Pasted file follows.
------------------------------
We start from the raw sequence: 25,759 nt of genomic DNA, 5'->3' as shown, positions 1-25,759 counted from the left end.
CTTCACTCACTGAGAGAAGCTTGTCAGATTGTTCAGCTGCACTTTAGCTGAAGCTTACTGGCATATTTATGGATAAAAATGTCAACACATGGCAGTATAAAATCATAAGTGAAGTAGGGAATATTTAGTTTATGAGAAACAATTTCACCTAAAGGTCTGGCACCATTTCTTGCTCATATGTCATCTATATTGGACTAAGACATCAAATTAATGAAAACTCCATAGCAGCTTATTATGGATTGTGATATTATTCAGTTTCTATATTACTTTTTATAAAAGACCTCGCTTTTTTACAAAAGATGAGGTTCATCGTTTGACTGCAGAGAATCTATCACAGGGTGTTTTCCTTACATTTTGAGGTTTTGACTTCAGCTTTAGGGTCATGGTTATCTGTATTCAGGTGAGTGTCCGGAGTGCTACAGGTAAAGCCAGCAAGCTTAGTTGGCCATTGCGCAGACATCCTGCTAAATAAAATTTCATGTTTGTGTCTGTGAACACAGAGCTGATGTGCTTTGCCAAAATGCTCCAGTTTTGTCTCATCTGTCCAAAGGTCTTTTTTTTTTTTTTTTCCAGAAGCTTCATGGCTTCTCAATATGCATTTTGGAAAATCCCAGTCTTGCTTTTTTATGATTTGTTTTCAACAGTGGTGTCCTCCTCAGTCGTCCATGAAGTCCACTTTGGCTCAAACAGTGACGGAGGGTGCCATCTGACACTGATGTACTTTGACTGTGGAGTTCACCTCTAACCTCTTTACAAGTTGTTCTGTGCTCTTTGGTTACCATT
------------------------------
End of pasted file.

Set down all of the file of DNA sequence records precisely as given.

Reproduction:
We start from the raw sequence: 25,759 nt of genomic DNA, 5'->3' as shown, positions 1-25,759 counted from the left end.
CTTCACTCACTGAGAGAAGCTTGTCAGATTGTTCAGCTGCACTTTAGCTGAAGCTTACTGGCATATTTATGGATAAAAATGTCAACACATGGCAGTATAAAATCATAAGTGAAGTAGGGAATATTTAGTTTATGAGAAACAATTTCACCTAAAGGTCTGGCACCATTTCTTGCTCATATGTCATCTATATTGGACTAAGACATCAAATTAATGAAAACTCCATAGCAGCTTATTATGGATTGTGATATTATTCAGTTTCTATATTACTTTTTATAAAAGACCTCGCTTTTTTACAAAAGATGAGGTTCATCGTTTGACTGCAGAGAATCTATCACAGGGTGTTTTCCTTACATTTTGAGGTTTTGACTTCAGCTTTAGGGTCATGGTTATCTGTATTCAGGTGAGTGTCCGGAGTGCTACAGGTAAAGCCAGCAAGCTTAGTTGGCCATTGCGCAGACATCCTGCTAAATAAAATTTCATGTTTGTGTCTGTGAACACAGAGCTGATGTGCTTTGCCAAAATGCTCCAGTTTTGTCTCATCTGTCCAAAGGTCTTTTTTTTTTTTTTTTCCAGAAGCTTCATGGCTTCTCAATATGCATTTTGGAAAATCCCAGTCTTGCTTTTTTATGATTTGTTTTCAACAGTGGTGTCCTCCTCAGTCGTCCATGAAGTCCACTTTGGCTCAAACAGTGACGGAGGGTGCCATCTGACACTGATGTACTTTGACTGTGGAGTTCACCTCTAACCTCTTTACAAGTTGTTCTGTGCTCTTTGGTTACCATT